Information Arbitrage A 17-year Wall Street veteran's perspectives on investment, hedge funds, and ways to harness the power of the internet for Institutional Investors.. Publisher: Information Arbitrage. Costs 99 cents a month.
Some text from his latest blog entry:
IA Venture Strategies - Working to Build a Better Venture Mouse-trap
As was ably covered by Dan Primack in PEHub, I am starting a new venture fund. However, as my friends and venture colleagues know, I am extremely down on what the venture industry has become. To be clear, it is less an issue of structure (management + incentive fees in a GP/LP structure) and more an issue of size. It is clear to understand how motivations get skewed when venture firms effectively become asset managers, where the management fees alone are sufficient to make the partners rich and investments must become increasingly large and non-venture like. Growth capital is not venture capital in my parlance. Venture capital means funding "ventures" - taking on early-stage risk - and actively helping companies execute their plans and achieve their potential. I have a theory that the largest a true venture fund can be, which means, having a seed-stage investment charter together with a "life cycle" approach to investing (leaning into winners, deploying larger amounts of capital in Series A and B rounds, if necessary) is around $300 million. But I digress...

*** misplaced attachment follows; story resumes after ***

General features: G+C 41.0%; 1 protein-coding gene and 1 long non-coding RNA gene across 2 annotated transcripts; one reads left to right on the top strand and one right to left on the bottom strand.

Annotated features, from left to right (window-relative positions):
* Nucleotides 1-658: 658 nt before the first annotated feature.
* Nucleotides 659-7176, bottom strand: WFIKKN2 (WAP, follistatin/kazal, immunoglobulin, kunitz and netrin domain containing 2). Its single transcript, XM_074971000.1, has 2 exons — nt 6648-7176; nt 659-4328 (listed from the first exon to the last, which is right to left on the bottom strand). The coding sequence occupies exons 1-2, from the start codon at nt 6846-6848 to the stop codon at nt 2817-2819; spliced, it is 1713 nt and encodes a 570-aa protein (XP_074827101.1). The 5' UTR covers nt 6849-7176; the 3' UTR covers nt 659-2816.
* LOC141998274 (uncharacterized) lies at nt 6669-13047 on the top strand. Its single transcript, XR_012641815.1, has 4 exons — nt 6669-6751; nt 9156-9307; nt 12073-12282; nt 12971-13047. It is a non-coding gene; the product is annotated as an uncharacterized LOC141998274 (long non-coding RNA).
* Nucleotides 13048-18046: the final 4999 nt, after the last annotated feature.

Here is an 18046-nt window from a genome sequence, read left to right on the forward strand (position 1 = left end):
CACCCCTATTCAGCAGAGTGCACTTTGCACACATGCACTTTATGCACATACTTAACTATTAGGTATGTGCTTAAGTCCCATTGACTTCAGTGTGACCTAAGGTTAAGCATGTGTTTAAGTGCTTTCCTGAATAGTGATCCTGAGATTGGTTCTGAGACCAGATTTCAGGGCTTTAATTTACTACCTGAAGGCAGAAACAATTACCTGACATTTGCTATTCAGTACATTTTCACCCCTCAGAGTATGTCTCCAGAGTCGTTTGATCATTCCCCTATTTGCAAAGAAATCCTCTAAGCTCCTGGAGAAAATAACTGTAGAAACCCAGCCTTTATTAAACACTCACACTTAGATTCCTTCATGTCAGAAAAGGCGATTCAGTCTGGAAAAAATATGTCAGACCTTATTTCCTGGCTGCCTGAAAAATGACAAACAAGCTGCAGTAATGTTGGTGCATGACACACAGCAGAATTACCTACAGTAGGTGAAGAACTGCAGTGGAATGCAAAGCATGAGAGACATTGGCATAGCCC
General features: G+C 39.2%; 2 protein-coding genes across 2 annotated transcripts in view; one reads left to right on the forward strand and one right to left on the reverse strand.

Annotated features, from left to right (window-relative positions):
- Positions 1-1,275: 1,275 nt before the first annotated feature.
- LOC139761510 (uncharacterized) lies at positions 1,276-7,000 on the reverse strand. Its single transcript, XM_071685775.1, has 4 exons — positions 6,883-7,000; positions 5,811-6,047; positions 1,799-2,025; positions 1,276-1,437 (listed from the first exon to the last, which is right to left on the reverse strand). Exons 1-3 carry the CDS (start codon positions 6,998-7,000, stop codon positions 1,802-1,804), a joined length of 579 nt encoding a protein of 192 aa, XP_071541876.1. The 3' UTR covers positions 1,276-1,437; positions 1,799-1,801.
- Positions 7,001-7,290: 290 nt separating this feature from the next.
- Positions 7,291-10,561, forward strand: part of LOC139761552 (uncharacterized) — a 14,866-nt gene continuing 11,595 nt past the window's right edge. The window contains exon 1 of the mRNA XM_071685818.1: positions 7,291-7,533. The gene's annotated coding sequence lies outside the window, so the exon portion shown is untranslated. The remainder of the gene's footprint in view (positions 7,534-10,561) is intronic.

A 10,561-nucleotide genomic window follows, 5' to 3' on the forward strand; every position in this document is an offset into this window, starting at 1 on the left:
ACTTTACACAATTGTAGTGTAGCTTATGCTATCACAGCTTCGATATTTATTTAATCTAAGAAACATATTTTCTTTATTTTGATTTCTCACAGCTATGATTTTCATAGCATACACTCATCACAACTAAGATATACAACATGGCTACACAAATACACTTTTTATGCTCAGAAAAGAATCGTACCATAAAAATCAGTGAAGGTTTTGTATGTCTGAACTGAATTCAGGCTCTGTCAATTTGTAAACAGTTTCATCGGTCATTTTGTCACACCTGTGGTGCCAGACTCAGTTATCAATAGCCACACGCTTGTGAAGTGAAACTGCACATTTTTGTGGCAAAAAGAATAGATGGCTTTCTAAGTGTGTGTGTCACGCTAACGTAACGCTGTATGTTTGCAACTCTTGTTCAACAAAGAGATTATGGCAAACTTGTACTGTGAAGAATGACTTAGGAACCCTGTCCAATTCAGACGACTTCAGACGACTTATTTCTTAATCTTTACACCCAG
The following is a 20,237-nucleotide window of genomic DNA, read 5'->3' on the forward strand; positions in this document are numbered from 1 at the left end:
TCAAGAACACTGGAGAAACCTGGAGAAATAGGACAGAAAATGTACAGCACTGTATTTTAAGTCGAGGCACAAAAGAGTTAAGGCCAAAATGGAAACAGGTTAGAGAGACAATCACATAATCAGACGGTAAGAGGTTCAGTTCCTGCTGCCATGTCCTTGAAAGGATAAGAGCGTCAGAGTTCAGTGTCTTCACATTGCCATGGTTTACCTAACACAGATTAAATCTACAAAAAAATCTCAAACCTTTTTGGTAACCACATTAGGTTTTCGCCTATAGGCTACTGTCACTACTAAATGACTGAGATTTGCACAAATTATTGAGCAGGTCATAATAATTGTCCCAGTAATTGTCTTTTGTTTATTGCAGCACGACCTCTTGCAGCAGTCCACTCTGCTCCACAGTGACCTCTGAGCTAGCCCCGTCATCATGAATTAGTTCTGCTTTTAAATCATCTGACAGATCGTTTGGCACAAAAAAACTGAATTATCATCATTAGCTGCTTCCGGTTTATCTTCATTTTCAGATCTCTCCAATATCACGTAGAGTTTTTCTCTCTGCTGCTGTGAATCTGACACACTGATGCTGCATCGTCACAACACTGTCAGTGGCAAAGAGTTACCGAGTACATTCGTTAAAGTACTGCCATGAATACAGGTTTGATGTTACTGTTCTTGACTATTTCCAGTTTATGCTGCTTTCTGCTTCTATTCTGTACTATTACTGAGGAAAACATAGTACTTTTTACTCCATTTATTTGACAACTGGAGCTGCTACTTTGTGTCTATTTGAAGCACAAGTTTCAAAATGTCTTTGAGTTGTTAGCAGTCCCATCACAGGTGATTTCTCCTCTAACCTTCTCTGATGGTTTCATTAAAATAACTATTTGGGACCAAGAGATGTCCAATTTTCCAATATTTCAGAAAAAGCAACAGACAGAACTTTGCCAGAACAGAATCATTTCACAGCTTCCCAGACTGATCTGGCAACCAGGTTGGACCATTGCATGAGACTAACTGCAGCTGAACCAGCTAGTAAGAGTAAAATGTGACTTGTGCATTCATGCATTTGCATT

I decided to start my fund after determining that many of the deals I was seeing were both strategic and thematic, strategic to my trading company and thematic in that they all had a common thread - helping to manage and extract value from massive, often real-time data sets - "big data" in jargon. Rather than prosecute them as an angel, I felt a fund structure would better enable me to "size up" in particular deals and to cast a wider net across the big data domain. I wanted the fund to be small ($25 million stated goal, but with the ability to go a little higher) and I wanted it to be different than most venture funds I know, who have raised money largely from pension funds and endowments. I really wanted the fund to be an extension of my activities as an angel, where I frequently build syndicates of value-added angels and select venture firms to help de-risk the portfolio companies and create a network effect across a particular domain.
Talking about the blogs of investors who can start $25 million funds is just a leetle bit outside my area of expertise. All I can say is he certainly sounds like he knows what he’s talking about!
The author, Roger Ehrenberg, updates this blog on an irregular basis. When he’s “on” he does it every four days or so, but sometimes there’s a month in between. It is with this kind of blog that subscribing via the Kindle is most necessary. It only costs 99 cents a month – the cost of a cup of coffee, and when he does make a post you get it immediately without having to constantly check his website. And should he never update it (which I doubt will happen, but of course, anything’s possible) you’re only out $12 for the year. I’d say that’s a better investment risk than many out there!
Reading such a blog gives the average investor an insight into the rarified air of these fund managers, shows how their minds think, and so on. It’s a fascinating read.